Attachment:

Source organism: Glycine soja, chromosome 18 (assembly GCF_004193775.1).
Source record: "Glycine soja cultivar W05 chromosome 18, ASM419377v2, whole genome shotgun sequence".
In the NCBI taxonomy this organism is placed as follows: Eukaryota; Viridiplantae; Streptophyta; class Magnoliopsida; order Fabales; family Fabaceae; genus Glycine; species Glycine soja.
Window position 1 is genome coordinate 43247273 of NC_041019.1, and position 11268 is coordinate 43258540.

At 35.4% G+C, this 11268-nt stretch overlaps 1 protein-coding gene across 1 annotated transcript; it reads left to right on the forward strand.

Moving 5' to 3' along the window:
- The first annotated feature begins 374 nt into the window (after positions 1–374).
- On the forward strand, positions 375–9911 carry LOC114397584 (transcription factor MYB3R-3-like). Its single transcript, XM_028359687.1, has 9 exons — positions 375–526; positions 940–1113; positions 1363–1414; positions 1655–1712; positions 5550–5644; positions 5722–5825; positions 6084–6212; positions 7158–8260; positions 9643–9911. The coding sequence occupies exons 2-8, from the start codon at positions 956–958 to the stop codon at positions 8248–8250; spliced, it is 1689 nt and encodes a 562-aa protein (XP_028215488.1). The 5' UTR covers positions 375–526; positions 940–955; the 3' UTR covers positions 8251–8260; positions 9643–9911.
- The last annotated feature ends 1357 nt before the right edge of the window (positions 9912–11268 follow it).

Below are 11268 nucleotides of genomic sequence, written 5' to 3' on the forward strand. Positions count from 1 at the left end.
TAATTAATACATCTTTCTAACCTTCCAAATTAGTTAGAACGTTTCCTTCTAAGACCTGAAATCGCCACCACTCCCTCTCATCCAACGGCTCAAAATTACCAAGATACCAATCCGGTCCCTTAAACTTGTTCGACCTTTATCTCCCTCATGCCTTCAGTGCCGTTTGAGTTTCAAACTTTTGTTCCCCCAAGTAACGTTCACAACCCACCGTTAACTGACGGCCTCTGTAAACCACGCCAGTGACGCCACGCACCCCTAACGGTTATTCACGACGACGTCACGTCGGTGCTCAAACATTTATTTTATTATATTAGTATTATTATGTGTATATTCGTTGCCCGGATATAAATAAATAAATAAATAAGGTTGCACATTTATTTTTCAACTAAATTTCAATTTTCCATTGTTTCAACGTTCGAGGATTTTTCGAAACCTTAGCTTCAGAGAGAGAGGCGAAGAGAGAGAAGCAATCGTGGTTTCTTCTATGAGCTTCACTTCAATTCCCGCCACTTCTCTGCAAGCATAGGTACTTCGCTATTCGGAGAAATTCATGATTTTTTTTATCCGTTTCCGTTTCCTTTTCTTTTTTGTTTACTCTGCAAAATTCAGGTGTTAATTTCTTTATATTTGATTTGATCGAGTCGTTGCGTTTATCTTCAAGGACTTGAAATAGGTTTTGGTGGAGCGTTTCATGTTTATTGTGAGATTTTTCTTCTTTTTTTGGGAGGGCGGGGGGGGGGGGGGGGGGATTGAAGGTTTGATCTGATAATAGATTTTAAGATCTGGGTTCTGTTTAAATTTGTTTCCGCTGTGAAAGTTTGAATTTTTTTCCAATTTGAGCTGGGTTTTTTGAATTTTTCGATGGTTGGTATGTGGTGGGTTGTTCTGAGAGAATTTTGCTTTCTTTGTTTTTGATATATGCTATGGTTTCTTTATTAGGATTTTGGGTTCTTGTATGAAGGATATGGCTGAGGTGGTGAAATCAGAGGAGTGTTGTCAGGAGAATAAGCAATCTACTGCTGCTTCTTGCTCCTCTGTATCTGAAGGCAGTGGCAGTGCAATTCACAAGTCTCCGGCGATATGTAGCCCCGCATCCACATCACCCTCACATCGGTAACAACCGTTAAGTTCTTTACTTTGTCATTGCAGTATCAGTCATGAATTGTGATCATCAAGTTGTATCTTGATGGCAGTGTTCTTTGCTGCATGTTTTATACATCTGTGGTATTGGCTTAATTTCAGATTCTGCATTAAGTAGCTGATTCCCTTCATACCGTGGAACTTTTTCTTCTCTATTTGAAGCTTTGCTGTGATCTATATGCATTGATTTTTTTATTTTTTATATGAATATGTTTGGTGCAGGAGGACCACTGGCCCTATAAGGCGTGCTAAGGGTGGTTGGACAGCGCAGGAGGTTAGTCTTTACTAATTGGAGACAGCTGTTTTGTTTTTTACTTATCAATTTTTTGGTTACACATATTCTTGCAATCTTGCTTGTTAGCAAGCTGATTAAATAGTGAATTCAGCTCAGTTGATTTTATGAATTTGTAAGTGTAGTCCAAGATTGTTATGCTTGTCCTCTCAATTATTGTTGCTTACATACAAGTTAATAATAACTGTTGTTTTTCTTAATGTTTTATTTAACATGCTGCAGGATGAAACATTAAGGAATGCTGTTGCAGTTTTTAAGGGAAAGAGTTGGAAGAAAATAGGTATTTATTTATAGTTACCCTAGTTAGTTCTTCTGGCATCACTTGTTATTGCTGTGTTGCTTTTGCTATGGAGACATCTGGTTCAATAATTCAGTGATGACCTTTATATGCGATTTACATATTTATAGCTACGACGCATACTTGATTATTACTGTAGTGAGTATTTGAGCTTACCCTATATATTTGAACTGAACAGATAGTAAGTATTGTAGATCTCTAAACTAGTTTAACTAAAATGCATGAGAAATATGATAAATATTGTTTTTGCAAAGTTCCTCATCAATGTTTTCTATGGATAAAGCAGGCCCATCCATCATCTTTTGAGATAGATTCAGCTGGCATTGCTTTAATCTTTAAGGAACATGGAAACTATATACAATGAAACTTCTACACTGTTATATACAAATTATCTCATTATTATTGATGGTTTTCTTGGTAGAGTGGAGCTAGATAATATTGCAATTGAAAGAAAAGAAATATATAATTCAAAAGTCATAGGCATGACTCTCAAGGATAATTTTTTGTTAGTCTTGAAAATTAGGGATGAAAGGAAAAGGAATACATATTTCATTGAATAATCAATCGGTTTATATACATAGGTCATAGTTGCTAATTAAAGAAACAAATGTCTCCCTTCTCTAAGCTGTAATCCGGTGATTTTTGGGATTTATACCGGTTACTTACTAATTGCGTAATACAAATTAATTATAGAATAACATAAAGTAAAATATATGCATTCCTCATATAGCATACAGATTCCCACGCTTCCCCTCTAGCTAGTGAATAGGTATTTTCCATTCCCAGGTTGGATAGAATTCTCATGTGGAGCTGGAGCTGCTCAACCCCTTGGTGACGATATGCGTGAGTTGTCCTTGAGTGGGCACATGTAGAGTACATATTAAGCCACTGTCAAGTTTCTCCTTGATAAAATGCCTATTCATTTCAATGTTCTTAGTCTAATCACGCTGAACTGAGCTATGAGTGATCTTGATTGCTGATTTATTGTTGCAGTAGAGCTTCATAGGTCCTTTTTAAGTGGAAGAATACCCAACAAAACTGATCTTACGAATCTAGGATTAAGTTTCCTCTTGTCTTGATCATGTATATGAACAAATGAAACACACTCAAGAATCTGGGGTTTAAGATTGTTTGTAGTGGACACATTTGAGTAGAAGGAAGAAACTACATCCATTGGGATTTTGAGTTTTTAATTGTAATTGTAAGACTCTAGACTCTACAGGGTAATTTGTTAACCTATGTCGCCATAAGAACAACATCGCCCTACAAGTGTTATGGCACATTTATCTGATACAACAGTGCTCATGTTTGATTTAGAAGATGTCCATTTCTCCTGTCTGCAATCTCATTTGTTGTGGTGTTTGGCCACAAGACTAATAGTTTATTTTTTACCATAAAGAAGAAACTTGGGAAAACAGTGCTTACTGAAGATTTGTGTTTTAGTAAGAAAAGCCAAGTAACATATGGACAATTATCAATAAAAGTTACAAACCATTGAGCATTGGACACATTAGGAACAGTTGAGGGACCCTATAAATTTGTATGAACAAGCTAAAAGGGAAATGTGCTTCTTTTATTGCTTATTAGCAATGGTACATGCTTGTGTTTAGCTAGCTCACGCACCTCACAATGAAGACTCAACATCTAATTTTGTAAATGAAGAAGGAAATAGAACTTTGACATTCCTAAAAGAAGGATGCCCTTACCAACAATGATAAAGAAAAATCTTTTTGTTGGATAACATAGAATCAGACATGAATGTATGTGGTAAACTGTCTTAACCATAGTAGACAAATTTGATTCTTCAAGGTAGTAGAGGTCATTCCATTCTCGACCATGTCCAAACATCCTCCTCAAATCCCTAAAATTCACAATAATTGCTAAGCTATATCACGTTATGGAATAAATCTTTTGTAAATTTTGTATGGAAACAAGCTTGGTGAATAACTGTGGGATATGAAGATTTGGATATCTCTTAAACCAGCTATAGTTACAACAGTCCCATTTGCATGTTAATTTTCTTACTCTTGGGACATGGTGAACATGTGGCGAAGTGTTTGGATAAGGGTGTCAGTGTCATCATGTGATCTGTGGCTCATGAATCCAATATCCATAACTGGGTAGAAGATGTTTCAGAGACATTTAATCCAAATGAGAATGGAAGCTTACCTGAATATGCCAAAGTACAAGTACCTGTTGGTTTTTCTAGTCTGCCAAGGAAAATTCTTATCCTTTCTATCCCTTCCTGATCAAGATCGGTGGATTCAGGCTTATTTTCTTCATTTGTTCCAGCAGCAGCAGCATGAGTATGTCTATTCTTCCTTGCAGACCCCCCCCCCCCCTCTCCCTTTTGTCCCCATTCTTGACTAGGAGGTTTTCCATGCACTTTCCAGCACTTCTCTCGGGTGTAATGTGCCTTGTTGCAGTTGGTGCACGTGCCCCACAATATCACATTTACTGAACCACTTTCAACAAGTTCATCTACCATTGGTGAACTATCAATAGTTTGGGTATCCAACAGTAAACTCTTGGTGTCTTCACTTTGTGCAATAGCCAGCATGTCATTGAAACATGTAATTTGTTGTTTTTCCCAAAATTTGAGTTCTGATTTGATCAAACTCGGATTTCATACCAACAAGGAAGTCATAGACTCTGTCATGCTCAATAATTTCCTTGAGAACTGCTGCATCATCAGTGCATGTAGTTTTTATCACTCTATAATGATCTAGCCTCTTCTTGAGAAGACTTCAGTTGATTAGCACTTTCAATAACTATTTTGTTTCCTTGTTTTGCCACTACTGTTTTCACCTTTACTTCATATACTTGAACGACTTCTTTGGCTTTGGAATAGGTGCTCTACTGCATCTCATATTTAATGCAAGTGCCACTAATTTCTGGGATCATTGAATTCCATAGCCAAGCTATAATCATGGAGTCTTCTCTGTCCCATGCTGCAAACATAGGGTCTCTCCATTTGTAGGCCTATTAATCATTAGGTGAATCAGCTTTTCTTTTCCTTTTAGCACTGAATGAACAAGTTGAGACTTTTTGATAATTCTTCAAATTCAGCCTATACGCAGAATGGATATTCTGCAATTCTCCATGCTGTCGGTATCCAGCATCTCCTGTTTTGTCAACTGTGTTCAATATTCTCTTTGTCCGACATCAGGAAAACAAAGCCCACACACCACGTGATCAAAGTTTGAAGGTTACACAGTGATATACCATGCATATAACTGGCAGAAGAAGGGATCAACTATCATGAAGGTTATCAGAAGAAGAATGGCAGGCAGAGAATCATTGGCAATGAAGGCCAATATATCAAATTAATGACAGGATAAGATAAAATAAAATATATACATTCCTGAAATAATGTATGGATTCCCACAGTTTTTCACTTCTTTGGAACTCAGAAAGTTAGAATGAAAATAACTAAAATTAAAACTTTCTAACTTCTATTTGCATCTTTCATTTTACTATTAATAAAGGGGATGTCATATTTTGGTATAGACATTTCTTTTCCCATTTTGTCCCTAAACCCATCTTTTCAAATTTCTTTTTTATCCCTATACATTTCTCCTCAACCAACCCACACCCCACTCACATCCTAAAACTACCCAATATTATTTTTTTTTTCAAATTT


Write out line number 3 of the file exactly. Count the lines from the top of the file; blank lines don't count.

In the NCBI taxonomy this organism is placed as follows: Eukaryota; Viridiplantae; Streptophyta; class Magnoliopsida; order Fabales; family Fabaceae; genus Glycine; species Glycine soja.